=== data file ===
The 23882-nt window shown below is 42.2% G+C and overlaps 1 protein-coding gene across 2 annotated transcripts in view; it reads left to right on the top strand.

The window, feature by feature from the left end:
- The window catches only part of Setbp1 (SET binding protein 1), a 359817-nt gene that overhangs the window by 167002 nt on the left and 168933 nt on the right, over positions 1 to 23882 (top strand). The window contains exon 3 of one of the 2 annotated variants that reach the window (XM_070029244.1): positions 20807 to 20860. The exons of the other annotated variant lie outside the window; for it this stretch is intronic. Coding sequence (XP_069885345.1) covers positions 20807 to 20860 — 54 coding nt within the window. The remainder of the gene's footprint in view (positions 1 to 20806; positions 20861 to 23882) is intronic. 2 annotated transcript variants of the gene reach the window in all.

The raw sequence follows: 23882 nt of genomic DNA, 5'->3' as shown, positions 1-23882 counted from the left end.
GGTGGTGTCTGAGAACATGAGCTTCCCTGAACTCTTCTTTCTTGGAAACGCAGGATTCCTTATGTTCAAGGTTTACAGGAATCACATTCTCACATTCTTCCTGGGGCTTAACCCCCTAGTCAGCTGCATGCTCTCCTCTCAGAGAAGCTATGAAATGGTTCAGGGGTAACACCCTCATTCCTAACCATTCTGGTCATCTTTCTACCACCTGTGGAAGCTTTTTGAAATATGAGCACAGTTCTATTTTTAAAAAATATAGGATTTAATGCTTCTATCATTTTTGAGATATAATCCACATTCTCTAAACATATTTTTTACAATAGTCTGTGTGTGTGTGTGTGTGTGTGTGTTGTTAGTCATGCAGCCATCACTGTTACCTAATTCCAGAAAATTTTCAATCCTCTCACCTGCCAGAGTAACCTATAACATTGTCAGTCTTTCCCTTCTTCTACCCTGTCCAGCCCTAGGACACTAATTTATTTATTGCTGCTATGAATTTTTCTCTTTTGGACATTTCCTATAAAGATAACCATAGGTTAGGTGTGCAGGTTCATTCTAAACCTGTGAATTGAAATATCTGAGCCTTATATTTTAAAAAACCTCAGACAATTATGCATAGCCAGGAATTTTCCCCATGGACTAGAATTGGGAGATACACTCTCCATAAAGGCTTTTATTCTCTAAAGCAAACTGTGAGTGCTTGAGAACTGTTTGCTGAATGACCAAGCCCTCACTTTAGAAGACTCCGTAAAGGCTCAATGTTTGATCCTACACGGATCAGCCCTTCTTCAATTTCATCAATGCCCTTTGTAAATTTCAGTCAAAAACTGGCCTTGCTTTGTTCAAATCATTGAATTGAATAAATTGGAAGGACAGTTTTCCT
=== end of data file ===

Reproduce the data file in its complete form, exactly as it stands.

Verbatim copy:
The 23882-nt window shown below is 42.2% G+C and overlaps 1 protein-coding gene across 2 annotated transcripts in view; it reads left to right on the top strand.

The window, feature by feature from the left end:
- The window catches only part of Setbp1 (SET binding protein 1), a 359817-nt gene that overhangs the window by 167002 nt on the left and 168933 nt on the right, over positions 1 to 23882 (top strand). The window contains exon 3 of one of the 2 annotated variants that reach the window (XM_070029244.1): positions 20807 to 20860. The exons of the other annotated variant lie outside the window; for it this stretch is intronic. Coding sequence (XP_069885345.1) covers positions 20807 to 20860 — 54 coding nt within the window. The remainder of the gene's footprint in view (positions 1 to 20806; positions 20861 to 23882) is intronic. 2 annotated transcript variants of the gene reach the window in all.

The raw sequence follows: 23882 nt of genomic DNA, 5'->3' as shown, positions 1-23882 counted from the left end.
GGTGGTGTCTGAGAACATGAGCTTCCCTGAACTCTTCTTTCTTGGAAACGCAGGATTCCTTATGTTCAAGGTTTACAGGAATCACATTCTCACATTCTTCCTGGGGCTTAACCCCCTAGTCAGCTGCATGCTCTCCTCTCAGAGAAGCTATGAAATGGTTCAGGGGTAACACCCTCATTCCTAACCATTCTGGTCATCTTTCTACCACCTGTGGAAGCTTTTTGAAATATGAGCACAGTTCTATTTTTAAAAAATATAGGATTTAATGCTTCTATCATTTTTGAGATATAATCCACATTCTCTAAACATATTTTTTACAATAGTCTGTGTGTGTGTGTGTGTGTGTGTGTTGTTAGTCATGCAGCCATCACTGTTACCTAATTCCAGAAAATTTTCAATCCTCTCACCTGCCAGAGTAACCTATAACATTGTCAGTCTTTCCCTTCTTCTACCCTGTCCAGCCCTAGGACACTAATTTATTTATTGCTGCTATGAATTTTTCTCTTTTGGACATTTCCTATAAAGATAACCATAGGTTAGGTGTGCAGGTTCATTCTAAACCTGTGAATTGAAATATCTGAGCCTTATATTTTAAAAAACCTCAGACAATTATGCATAGCCAGGAATTTTCCCCATGGACTAGAATTGGGAGATACACTCTCCATAAAGGCTTTTATTCTCTAAAGCAAACTGTGAGTGCTTGAGAACTGTTTGCTGAATGACCAAGCCCTCACTTTAGAAGACTCCGTAAAGGCTCAATGTTTGATCCTACACGGATCAGCCCTTCTTCAATTTCATCAATGCCCTTTGTAAATTTCAGTCAAAAACTGGCCTTGCTTTGTTCAAATCATTGAATTGAATAAATTGGAAGGACAGTTTTCCT